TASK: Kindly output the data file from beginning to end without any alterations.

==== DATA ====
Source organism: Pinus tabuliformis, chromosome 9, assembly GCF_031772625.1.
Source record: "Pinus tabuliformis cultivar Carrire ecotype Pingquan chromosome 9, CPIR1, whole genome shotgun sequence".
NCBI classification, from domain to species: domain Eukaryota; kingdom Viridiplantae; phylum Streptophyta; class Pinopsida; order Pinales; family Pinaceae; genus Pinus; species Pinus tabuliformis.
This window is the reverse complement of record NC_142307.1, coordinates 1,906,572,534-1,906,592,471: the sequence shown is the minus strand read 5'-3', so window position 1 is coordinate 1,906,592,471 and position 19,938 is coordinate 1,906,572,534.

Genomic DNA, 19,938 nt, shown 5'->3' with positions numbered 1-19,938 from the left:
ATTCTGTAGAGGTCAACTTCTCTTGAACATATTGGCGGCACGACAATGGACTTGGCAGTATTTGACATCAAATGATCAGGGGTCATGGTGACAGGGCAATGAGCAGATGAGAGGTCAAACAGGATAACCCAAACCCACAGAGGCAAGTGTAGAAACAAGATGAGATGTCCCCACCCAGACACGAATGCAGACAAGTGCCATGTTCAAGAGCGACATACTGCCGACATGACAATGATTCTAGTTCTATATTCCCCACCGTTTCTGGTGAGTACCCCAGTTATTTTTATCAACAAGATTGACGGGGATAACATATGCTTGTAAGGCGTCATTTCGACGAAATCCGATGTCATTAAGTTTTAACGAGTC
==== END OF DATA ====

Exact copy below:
Source organism: Pinus tabuliformis, chromosome 9, assembly GCF_031772625.1.
Source record: "Pinus tabuliformis cultivar Carrire ecotype Pingquan chromosome 9, CPIR1, whole genome shotgun sequence".
NCBI classification, from domain to species: domain Eukaryota; kingdom Viridiplantae; phylum Streptophyta; class Pinopsida; order Pinales; family Pinaceae; genus Pinus; species Pinus tabuliformis.
This window is the reverse complement of record NC_142307.1, coordinates 1,906,572,534-1,906,592,471: the sequence shown is the minus strand read 5'-3', so window position 1 is coordinate 1,906,592,471 and position 19,938 is coordinate 1,906,572,534.

Genomic DNA, 19,938 nt, shown 5'->3' with positions numbered 1-19,938 from the left:
ATTCTGTAGAGGTCAACTTCTCTTGAACATATTGGCGGCACGACAATGGACTTGGCAGTATTTGACATCAAATGATCAGGGGTCATGGTGACAGGGCAATGAGCAGATGAGAGGTCAAACAGGATAACCCAAACCCACAGAGGCAAGTGTAGAAACAAGATGAGATGTCCCCACCCAGACACGAATGCAGACAAGTGCCATGTTCAAGAGCGACATACTGCCGACATGACAATGATTCTAGTTCTATATTCCCCACCGTTTCTGGTGAGTACCCCAGTTATTTTTATCAACAAGATTGACGGGGATAACATATGCTTGTAAGGCGTCATTTCGACGAAATCCGATGTCATTAAGTTTTAACGAGTC